Some members of the audience will, invariably, arrive late and use their phone torch to usher themselves in, others will loudly advertise their inability to tell characters apart and—that most egregious of Indian theatre sins—someone who has ordered a dosa to their seat will rifle through their wallet as a (frustratingly opaque) waiter stands by patiently.
Why do we go to the movies? Principally because the big screen comes first. Films are born in theatres, so to speak, and we want to watch them larger than life, the way their creators intended. Beams of light making up magical, everchanging Sistine Chapels for our collective awe. Queueing up for an anticipated movie is an event—one that feels too faraway. I would kill to once again have my life beset by moviegoers bad at telling time.
Instead, we are the ones getting increasingly bad at telling time, while movies are doing what we once did and making their way to us, coming home and forming endless queues for our consumption.
Amazon Prime Video is bringing seven Indian releases directly to streaming—including Shoojit Sircar’s Gulabo Sitabo, starring Amitabh Bachchan and Ayushmann Khurrana, on 12 June—while Disney+ Hotstar is bringing major international releases like franchise-starter Artemis Fowl and a theatrical edition of Broadway smash-hit Hamilton. Netflix will premiere Anurag Kashyap’s next film, Choked, on 5 June and Spike Lee’s Da 5 Bloods on 12 June.
Globally, Apple TV+ has won a bidding war to bring Greyhound, a $50 million (around ₹375 crore) war film starring beloved coronavirus survivor Tom Hanks, directly to their service, instead of waiting for theatres. Oscar eligibility rules have “temporarily" been amended so films without a theatrical release can qualify—and now reports say the Oscars themselves may have to be delayed beyond their February 2021 date.
The Gulabo Sitabo announcement on 14 May ignited war between exhibitors and producers. There are points to be made for both but it’s hard not to side with the producers, trying to get their films to an audience. We don’t call it no-show business.
Gulabo Sitabo, while my most eagerly awaited Hindi film, is merely the first mover. Bigger spectacles are raring to go. An Economic Times story says Akshay Kumar’s forthcoming Laxmmi Bomb may come straight to streaming. If theatres are not embraced in the next six months, Disney may be forced to release the Marvel superhero film Black Widow digitally and we may even see No Time To Die, the forthcoming (and optimistically titled) James Bond film, in our living rooms.
Films need room. Producers can’t simply save their movies for later because when—if ever—things go back to relative normalcy, there will be a deluge. India makes nearly 2,000 films a year but has less than 10,000 movie theatres. How will a movie make itself seen when everything reopens? It doesn’t make sense for big projects to languish in the cans endlessly, waiting not only for that unforeseeable day when theatres open, but when audiences flock to them again. This is the year the Olympics got shelved, and when sporting events do return, they will do so without spectators. Restaurants and pubs are choosing to stay closed over serving a sparse, socially-distanced crowd.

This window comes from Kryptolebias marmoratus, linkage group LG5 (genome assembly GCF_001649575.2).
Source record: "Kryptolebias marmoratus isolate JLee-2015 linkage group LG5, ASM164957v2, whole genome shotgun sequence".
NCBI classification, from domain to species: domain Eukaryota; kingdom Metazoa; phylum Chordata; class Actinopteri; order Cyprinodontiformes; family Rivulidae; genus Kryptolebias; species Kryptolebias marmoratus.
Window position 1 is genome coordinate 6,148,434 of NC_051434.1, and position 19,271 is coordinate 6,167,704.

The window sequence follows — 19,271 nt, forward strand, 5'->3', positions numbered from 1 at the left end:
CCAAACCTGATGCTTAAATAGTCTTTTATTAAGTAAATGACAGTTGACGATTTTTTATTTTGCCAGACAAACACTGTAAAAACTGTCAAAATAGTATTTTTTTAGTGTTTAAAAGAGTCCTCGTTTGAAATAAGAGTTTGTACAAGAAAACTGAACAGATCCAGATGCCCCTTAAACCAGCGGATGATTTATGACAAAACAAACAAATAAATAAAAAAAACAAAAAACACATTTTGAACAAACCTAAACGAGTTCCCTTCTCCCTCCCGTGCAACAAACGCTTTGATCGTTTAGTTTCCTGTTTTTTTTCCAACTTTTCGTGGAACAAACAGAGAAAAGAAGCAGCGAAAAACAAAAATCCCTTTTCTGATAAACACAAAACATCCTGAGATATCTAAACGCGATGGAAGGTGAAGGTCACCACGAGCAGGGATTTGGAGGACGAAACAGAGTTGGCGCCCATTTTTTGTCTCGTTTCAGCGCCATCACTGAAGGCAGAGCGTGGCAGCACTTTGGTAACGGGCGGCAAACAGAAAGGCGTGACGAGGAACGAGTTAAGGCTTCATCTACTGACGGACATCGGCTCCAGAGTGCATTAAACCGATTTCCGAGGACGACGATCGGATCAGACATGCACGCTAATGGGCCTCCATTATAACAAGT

A future where we watch movies exclusively at home is frighteningly feasible. Larger screens, crisper sound, 3D, VR. The numbers don’t line up yet but studios will assuredly figure out how to make money without selling tickets. Without question, cinema will be piped direct to our streamers—you can’t rebottle a fizzy drink. The main has come to the stream.
I am surprised no streaming service has yet introduced some gold-tier, or pay-per-view, pricing for brand new releases. It is a move that, while a touch predatory, seems reasonable in these times. Imagine watching the new Akshay Kumar movie for ₹20, ₹50 or ₹200—paid per household. A pay-per-view format might alienate an Indian audience at first but we are inching towards a new normal. It is obvious that pristine digital releases will immediately be pirated but I believe a percentage lost to piracy will be accounted for in overhead costs—the way big department stores expect shoplifters.
Perhaps we should kick off big releases with simultaneous broadcasts. A heavily hyped virtual premiere where we congregate on our own couches and chat rooms, turning up the 007 theme at the same time. The way television has always worked. Ramayan’s recent success on Doordarshan reveals our need for a more passive viewing experience: one where we don’t have to choose what to watch where but are merely summoned in front of our TV sets at an appointed time. At least it gives us an excuse to look at the clock.
We need the movies. We need the stars, the characters, the empathy and the escape. We need lines to quote. And—as is painfully evident now, while we curate our own festivals—we yearn for an audience to share a film with. In that Guardian column, Murch writes about “the mysticism of collective consciousness" and evokes “the deep human need to leave the isolation of home and gather in the fire-lit dark with like-minded others".
This is the need that will propel us. Exclusivity should not be the sole reason we go to theatres. Now we will actively make a choice. We will brave the odds and risk what we can, the way we once took on time, traffic and exorbitant ticket prices. We will consciously seek the deep, delicious intimacy only found in a darkened theatre. Even if we have to lower our masks every time we want popcorn.
Stream of Stories is a column on what to watch online. Raja Sen is a film critic and the author of The Best Baker In The World (2017), a children’s adaptation of The Godfather.
Twitter - @rajasen